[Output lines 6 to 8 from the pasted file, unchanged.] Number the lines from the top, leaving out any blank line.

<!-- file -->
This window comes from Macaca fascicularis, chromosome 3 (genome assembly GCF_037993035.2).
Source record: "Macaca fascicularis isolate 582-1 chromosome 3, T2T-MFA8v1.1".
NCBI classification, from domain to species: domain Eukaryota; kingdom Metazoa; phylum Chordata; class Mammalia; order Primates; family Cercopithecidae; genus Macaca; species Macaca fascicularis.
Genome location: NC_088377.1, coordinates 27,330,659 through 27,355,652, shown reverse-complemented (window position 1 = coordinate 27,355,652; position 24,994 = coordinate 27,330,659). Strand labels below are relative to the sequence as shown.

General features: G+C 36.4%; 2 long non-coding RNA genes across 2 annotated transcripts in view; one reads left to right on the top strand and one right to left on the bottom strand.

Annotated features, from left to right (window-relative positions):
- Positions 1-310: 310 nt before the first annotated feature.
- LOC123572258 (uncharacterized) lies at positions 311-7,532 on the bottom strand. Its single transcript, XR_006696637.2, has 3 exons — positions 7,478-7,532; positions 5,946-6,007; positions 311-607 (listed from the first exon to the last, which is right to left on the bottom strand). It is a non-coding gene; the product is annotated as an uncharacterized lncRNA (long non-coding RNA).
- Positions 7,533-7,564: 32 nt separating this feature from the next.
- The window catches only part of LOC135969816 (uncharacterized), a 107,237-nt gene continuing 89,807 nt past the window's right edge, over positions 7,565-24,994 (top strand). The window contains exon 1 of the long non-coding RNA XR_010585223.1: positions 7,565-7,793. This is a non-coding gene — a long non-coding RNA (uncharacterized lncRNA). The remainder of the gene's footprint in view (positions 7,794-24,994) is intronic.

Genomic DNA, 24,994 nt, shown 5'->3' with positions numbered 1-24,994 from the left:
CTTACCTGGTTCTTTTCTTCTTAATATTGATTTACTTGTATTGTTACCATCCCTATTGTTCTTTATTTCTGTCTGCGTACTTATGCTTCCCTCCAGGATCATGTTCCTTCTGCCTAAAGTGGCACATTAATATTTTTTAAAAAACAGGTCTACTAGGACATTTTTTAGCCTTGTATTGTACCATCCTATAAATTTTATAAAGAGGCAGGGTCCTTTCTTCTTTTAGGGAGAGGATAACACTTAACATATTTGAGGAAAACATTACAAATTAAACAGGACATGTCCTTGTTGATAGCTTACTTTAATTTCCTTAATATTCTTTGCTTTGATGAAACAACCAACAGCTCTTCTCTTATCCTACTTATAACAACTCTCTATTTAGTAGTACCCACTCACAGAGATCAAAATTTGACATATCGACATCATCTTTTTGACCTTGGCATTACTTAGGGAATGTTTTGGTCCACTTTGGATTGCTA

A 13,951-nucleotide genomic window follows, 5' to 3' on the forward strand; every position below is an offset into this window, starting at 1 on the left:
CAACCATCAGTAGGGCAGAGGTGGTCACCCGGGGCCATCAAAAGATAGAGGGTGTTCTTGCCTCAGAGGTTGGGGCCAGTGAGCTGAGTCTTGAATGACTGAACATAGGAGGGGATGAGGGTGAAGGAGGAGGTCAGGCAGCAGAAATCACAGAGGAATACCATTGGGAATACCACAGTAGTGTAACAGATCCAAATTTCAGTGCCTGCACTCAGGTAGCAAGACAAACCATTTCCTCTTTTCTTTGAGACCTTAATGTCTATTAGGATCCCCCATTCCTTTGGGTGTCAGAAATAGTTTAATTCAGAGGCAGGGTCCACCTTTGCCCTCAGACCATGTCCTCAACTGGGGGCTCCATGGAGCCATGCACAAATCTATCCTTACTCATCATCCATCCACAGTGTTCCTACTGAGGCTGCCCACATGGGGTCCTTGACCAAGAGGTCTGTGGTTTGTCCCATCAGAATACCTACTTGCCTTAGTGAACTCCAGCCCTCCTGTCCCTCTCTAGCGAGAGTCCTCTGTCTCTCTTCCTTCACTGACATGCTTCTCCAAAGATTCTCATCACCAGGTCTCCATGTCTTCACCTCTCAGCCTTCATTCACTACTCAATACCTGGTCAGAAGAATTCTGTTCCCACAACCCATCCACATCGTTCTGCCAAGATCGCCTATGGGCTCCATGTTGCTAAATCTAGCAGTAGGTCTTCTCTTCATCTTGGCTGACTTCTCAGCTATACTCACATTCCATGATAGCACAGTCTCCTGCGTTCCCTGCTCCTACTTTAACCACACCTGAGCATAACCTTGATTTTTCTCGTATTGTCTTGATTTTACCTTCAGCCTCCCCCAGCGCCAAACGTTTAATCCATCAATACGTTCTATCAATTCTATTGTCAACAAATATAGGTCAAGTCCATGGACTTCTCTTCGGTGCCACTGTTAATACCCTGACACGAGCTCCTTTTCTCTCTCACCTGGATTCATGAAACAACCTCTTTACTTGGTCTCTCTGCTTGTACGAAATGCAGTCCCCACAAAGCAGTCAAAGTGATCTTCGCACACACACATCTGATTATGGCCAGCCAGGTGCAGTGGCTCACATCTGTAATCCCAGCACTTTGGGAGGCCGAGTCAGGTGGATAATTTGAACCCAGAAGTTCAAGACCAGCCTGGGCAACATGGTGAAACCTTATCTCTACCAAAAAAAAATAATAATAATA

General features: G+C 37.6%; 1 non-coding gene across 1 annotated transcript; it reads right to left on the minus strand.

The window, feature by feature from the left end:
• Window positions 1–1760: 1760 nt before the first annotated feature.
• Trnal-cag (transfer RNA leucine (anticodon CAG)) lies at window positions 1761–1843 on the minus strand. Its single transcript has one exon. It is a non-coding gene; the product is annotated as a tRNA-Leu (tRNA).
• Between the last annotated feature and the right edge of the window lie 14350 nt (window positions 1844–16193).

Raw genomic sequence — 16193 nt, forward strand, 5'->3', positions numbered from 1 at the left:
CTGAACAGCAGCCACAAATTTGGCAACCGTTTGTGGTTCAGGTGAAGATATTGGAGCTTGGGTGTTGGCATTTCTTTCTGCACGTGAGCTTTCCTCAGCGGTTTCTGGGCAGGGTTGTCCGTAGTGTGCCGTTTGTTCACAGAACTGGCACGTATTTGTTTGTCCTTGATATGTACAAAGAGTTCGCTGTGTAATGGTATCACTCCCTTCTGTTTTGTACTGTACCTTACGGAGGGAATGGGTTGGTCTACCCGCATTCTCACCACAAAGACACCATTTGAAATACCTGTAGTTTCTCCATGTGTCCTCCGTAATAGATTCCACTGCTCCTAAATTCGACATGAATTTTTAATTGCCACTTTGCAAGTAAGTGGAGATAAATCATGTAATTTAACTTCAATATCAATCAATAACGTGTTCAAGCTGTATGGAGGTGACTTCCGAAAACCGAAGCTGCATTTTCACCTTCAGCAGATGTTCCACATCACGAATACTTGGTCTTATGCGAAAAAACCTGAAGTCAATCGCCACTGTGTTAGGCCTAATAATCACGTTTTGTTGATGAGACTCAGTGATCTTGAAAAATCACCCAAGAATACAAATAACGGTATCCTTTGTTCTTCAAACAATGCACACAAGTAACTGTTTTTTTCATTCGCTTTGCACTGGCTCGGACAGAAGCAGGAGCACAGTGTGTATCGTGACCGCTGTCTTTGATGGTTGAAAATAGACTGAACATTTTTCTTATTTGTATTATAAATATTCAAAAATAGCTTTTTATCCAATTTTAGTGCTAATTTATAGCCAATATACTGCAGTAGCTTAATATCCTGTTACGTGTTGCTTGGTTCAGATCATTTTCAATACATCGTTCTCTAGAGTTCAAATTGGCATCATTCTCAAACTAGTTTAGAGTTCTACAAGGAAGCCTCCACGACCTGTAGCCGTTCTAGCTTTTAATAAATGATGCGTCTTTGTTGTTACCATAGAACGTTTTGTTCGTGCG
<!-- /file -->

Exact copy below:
Annotated features, from left to right (window-relative positions):
- Positions 1-310: 310 nt before the first annotated feature.
- LOC123572258 (uncharacterized) lies at positions 311-7,532 on the bottom strand. Its single transcript, XR_006696637.2, has 3 exons — positions 7,478-7,532; positions 5,946-6,007; positions 311-607 (listed from the first exon to the last, which is right to left on the bottom strand). It is a non-coding gene; the product is annotated as an uncharacterized lncRNA (long non-coding RNA).